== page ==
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General of the Army Huang Kecheng giving a speech
|Second Secretary of the Central Commission for Discipline Inspection|
11 September 1982 – September 1985
|Preceded by||Deng Yingchao|
|Succeeded by||Post abolished|
|Executive Secretary of the Central Commission for Discipline Inspection|
22 December 1978 – 11 September 1982
|Preceded by||Post established|
|Succeeded by||Wang Heshou|
|Born||1 October 1902
Yongxing County, Hunan
|Died||28 December 1986
|Allegiance||People's Republic of China|
|Service/branch||People's Liberation Army|
|Years of service||1926–1986|
|Rank||General of People's Liberation Army|
|Battles/wars||Northern Expedition, Anti-Communist Encirclement Campaigns, Hundred Regiments Offensive, Campaign to Defend Siping, Siping Campaign, Liaoshen Campaign, Pingjin Campaign|
General Huang Kecheng was born in Yongxing, Hunan, China, and he was the third of four children. His father was Huang Qingzhu (黄清主), and his mother was Deng Longtao (邓龙桃). His family owned six mu of land. Since he was not the eldest son, his parents did not consider it a great priority to provide a good education for him. He worked as a farm labourer on his family land, and completed high school when he turned 20, in 1920, from the Hunan 3rd Normal School. Huang eventually joined Chiang Kai-shek's New Revolutionary Army, and he joined the Communist Party of China in 1925.
In 1929, Huang was serving under Peng Dehuai in a Kuomintang regiment stationed in northern Hunan. When Peng rebelled in June 1928, Huang joined him. Huang led the Yongxing campaign during Xiangnan (South Hunan) campaign in 1928, and participated major battles encountered by the Red Army Third Division. Huang participated in the Long March, and, upon arrival on northern Shaanxi, he was promoted to be the director of the general political and organizational department. In the beginning of the Second Sino-Japan War, he was the political commissar of 344 brigade, affiliated with the 115 division of Eighth Route Army. His army accompanied Xu Haidong, fighting in regions across Shanxi, Hebei and Henan. After 1940, he became a political commissar in the Eighth Route Army and the New Fourth Army, and later the deputy and logistics commander of Northeastern Democratic Alliance Army.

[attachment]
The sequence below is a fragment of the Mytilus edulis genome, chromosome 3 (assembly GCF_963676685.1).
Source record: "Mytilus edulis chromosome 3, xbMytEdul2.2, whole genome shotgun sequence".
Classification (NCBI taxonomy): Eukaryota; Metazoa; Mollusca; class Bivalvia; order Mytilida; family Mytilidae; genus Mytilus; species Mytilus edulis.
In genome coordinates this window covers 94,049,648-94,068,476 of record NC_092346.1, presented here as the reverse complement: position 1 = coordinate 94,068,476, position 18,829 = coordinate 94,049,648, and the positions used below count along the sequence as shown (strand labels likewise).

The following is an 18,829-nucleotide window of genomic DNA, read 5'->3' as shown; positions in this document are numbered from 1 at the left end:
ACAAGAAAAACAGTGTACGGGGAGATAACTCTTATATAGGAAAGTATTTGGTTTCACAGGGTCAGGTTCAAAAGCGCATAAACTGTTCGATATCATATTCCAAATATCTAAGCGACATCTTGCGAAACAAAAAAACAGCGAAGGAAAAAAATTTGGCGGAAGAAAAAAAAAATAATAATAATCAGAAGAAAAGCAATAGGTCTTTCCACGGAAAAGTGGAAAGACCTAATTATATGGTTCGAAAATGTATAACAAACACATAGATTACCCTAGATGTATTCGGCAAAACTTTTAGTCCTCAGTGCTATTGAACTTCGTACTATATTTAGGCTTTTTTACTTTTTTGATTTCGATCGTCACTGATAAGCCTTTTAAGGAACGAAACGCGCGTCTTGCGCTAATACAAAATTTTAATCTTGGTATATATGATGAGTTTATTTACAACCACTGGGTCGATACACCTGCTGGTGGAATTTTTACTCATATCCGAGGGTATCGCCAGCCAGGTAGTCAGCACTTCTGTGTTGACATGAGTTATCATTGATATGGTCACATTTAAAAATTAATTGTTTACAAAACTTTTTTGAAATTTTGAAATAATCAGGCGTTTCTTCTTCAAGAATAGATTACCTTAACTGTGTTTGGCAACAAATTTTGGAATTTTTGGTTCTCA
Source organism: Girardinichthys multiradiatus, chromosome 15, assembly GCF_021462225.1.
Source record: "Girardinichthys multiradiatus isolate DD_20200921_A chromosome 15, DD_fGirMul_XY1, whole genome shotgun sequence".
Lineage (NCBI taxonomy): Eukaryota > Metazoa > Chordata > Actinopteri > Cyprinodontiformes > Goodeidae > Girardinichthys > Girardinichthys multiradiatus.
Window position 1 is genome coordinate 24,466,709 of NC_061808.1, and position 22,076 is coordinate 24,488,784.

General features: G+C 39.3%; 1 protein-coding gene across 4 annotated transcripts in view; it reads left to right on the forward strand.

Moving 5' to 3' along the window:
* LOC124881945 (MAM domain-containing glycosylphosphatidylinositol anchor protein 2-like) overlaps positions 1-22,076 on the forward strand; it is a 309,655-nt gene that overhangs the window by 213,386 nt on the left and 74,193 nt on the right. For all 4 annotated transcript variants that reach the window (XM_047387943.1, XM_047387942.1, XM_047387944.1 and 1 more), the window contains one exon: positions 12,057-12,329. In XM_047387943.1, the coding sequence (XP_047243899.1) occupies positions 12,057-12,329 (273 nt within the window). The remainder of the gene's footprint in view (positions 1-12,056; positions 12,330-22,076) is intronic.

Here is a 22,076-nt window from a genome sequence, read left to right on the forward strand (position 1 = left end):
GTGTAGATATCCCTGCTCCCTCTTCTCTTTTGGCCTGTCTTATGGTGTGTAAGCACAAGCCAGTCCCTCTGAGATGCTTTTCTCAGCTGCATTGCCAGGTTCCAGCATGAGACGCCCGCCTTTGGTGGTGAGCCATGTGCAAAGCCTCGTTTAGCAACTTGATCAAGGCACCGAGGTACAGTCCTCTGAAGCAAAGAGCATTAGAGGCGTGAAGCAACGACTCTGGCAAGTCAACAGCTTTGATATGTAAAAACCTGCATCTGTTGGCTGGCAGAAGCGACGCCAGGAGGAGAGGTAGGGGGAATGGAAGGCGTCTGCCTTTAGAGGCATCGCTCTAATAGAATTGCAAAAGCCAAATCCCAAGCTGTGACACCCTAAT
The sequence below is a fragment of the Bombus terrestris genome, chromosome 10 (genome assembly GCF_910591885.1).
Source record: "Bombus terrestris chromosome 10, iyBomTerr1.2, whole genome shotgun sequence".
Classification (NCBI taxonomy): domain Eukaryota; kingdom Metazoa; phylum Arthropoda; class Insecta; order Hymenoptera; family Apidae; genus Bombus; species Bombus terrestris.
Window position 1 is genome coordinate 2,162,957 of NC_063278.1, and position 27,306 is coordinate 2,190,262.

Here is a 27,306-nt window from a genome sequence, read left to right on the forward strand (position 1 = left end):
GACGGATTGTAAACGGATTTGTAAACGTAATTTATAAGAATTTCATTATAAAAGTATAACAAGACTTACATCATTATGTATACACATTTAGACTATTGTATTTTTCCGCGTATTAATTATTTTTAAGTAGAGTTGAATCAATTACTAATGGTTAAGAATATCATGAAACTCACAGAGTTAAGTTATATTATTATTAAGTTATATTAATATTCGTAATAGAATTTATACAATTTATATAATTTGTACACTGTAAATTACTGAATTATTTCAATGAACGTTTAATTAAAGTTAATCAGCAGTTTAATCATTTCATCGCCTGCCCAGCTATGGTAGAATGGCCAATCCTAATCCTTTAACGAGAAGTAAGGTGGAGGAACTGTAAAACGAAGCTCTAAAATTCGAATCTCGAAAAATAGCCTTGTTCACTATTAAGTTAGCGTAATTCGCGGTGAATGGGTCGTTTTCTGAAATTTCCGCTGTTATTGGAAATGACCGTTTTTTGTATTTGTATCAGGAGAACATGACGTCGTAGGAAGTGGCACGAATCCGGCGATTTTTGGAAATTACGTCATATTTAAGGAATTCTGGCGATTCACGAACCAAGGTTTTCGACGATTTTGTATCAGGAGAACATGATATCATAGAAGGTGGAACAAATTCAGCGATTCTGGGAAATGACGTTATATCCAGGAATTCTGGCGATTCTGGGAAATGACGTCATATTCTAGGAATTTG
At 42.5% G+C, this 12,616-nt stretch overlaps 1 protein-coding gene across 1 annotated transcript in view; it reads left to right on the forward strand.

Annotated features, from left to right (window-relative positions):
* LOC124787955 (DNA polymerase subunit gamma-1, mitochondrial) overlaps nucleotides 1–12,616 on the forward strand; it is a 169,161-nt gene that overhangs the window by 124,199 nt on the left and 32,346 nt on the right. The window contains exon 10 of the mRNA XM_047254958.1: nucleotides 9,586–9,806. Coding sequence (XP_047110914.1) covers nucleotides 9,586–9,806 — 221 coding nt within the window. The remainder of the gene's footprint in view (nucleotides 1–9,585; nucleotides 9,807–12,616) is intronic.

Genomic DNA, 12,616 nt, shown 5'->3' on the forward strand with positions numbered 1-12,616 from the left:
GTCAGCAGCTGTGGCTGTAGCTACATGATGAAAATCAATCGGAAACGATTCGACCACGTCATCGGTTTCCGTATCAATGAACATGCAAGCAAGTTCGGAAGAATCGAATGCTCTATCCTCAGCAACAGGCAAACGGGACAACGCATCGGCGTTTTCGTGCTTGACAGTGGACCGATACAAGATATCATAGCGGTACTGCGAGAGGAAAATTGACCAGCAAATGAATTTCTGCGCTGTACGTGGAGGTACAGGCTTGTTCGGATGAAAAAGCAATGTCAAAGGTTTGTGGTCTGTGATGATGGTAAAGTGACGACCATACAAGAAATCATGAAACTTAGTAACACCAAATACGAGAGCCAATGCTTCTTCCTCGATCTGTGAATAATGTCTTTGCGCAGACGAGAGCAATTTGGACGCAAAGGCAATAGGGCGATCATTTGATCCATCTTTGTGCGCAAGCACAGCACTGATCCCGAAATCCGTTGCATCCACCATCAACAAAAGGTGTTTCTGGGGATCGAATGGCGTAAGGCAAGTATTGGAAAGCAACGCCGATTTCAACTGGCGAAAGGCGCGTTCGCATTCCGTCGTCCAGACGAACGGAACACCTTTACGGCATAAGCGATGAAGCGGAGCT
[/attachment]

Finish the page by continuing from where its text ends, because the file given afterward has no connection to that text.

After the founding of the People's Republic of China in 1949, Huang was appointed governor of Tianjin. He later became the state secretary of Hunan, the Commander of Hunan Military Region and its political commissar, the deputy director of the chief staff and director of general logistics, the deputy minister of national defense, the secretary general of the Central Military Commission, and the chief of staff of the PLA. He was made a senior general in 1955, and awarded the Army Medal, the Order of Independence and Freedom Medal, and the Order of Liberation. He was an alternate and then formal member of the 7th CPC Central Committee, and a member of the 8th Central Committee.
In 1959, Huang criticized the "Great Leap Forward" and "People's Communes" and was denounced as a member of an "Anti-Party group" associated with Peng Dehuai when Peng was criticized at the Lushan Conference. He was deprived of all positions and was placed under investigation. He was partially rehabilitated, but was denounced and persecuted by Red Guards when the Cultural Revolution began in 1966.
In 1977, after Deng Xiaoping came to power, Huang was politically rehabilitated. After being recalled to service, he was appointed as adviser to the Central Military Commission, and executive secretary of the Central Commission for Discipline Inspection. He was selected as central committee member again in 1978.
He died on December 28, 1986 in Beijing.
- Domes 48
- Domes, Jurgen. Peng Te-huai: The Man and the Image, London: C. Hurst & Company. 1985. ISBN 0-905838-99-8.
|Head of PLA General Staff Headquarters